Difference (62) if COLI Exchanged
(64) alone is unable to pay out the
Net Cash Flow Difference (62).
Expected earnings at a determined
percentage on net assets investable
into mutual funds in a given year;
i.e. percentage applied to Beginning
of Year Value SERP Mutual Funds Sold
(69) plus Mutual Funds Sold (70).
Percentage tax on Expected Earnings
Loan/Repayment accounting. This section
illustrates the impact of the TOLI transaction
on the loans of the employer.
When COLI Exchanged (64) and Assets
Sold (70) are not enough to meet Net
Cash Flow Difference (62), loans are
needed to cover the Net Cash Flow
Difference (62). This amount is equal
to the prior year's End of Year Loan
Balance (prior year's 77).
Net Cash Flow Difference (62) less
COLI Exchanged (64), Mutual Funds
Sold (70), other Debt Incurred, and
Other Assets Sold.
Interest on Beginning of Year Loan
Balance (73) and (Borrowing)/Repay-
Tax impact of loan interest. Value
of Funds (75) times tax rate
Beginning of Year Loan Balance (73)
adjusted for additional loans,
interest and tax impact of interest;
Sum of Beginning of Year Loan Balance
(73), (Borrowing)/Repayment (74) and
Value of Funds (75), less Tax Effect
The Unconsolidated Earnings Impact (Employer)
section below represents the impact of the TOLI
transaction on Employer's Income Statement.
Equal to Expected Earnings (71) of
Assets, which is the earnings if the
assets would not have been sold.
Policy earnings offset by reserve
earnings. Note: Other Income may not
be subject to tax. Sum of Increase in
Policy Reserves (40), Policy Cash
Flow (56) and Expected Earnings (65)
on the COLI Exchanged.
Investment Earnings (78) plus Other
Interest expense/credit on corporate
debt. Equal to −Value of Funds (−75).
Total Revenue (80) minus Interest
Tax on Expected Earnings on (72) plus
tax impact of the loan (76).
Pretax income (82) minus Tax (83).
Generating book value while generating
The Unconsolidated Balance Sheet Impact (Employer)
section below represents the impact of the TOLI
transaction on Employer's Balance Sheet.
Reduction in investments due to the
sale of assets. Equal to the following
year's Beginning of Year Value SERP
assets Sold (the following year's 69).
Increase in the Life Insurance Assets.
Liabilities (Policy Reserve) (51) plus
the following year's Beginning of Year
Value Exchanged COLI (the following
If employer carries a Deferred Tax
Asset which they would recognize when
claims are paid in the future. That
deduction may now be accelerated under
the captive program and will be
converted into cash. Accumulation of
P&C Deduction Value (accumulation of
Accumulation of the Capitalization of
the Captive (accumulation of 57). If
the captive is already capitalized,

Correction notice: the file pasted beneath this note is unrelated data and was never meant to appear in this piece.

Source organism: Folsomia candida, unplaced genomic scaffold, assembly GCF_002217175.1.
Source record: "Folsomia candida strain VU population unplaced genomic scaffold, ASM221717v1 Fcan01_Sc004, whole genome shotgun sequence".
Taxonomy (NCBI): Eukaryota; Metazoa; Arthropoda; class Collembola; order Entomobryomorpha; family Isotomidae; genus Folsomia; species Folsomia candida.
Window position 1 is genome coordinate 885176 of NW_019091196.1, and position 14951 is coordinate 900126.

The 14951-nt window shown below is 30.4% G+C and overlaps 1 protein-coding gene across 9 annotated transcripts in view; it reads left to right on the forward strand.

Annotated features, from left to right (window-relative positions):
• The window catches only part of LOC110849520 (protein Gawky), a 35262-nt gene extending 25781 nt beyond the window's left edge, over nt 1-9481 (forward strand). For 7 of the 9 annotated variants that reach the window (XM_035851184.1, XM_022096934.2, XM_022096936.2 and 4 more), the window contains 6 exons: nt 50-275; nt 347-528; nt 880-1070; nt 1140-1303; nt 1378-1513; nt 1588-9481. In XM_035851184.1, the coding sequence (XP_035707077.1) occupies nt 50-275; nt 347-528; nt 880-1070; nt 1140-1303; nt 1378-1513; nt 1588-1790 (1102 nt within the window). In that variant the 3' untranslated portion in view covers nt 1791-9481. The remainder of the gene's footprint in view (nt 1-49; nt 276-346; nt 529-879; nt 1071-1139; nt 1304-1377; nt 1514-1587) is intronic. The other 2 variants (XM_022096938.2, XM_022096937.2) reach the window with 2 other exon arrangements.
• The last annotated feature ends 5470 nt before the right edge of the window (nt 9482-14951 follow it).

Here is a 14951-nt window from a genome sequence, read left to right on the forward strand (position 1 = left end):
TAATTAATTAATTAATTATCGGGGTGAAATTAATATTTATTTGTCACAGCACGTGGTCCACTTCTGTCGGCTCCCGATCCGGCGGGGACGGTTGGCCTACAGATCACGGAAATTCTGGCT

there is no initial capital and
subsequent accumulation of capital.
Sum of Cash and Investments (85),
Other Assets (86), Deferred Tax Asset
(87) and Investments in Captive (88).
Equal to the End of Year Loan Balance
Accumulation of After-tax Income
(accumulation of 84).
Liabilities/Loans (90) plus
Shareholder Equity (91).
Consolidated Net Income of the
captive and employer. Captive's Net
Income (47) plus Employer's After-tax
Consolidated shareholder equity of
the captive and Employer. Captive's
Shareholder Equity (54) plus
Employer's Shareholder Equity (91).
In embodiments, any combination of these variables, and others that will be apparent to a person skilled in the art, can be used to establish, optimize, report, administer, track, and manage the funding system of the present invention. Additionally, some of the above variables may be input by a user, others may be internally determined based on several factors. In one embodiment, the effective tax rates may be determined according to current state and federal regulations. In other embodiments, a user may be able to input a percentage for the same tax rates. Additionally, as would be understood by a person skilled in the art, some of these variables may be determined by complex statistical models. For example, the death rate may be a complex statistical distribution or a simple rate. For some employers, it may be sufficient to indicate that, for example, a death rate of 2 people per year. However, in other embodiments, the employer may desire a particular distribution of the deaths. Several models may be used, in this embodiment, based on the employer's needs.
The embodiments described herein are intended to be illustrative of this invention. As will be recognized by those of ordinary skill in the art, various modifications and changes can be made to these embodiments and such variations and modifications would remain within the spirit and scope of the invention defined in the appended claims and their equivalents. Additional advantages and modifications will readily occur to those of ordinary skill in the art. Therefore, the invention in its broader aspects is not limited to the specific details and representative embodiments shown and described herein.
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|US9105065||Apr 29, 2013||Aug 11, 2015||Genworth Holdings, Inc.||Systems and methods for providing a benefit product with periodic guaranteed income|
|US20090006237 *||Jun 23, 2008||Jan 1, 2009||Genworth Financial, Inc.||Method and system for portable retirement investment|
|U.S. Classification||705/4, 705/40, 705/35, 705/36.00R|
|Cooperative Classification||G06Q40/06, G06Q20/102, G06Q40/00, G06Q40/08|
|European Classification||G06Q40/08, G06Q20/102, G06Q40/00, G06Q40/06|
|Nov 24, 2004||AS||Assignment|
Owner name: SPRING CONSULTING GROUP, LLC, MASSACHUSETTS
Free format text: ASSIGNMENT OF ASSIGNORS INTEREST;ASSIGNOR:LANDRY, KARIN;REEL/FRAME:016066/0905
Effective date: 20041123
|Jun 26, 2015||REMI||Maintenance fee reminder mailed|
|Nov 15, 2015||LAPS||Lapse for failure to pay maintenance fees|
|Jan 5, 2016||FP||Expired due to failure to pay maintenance fee|
Effective date: 20151115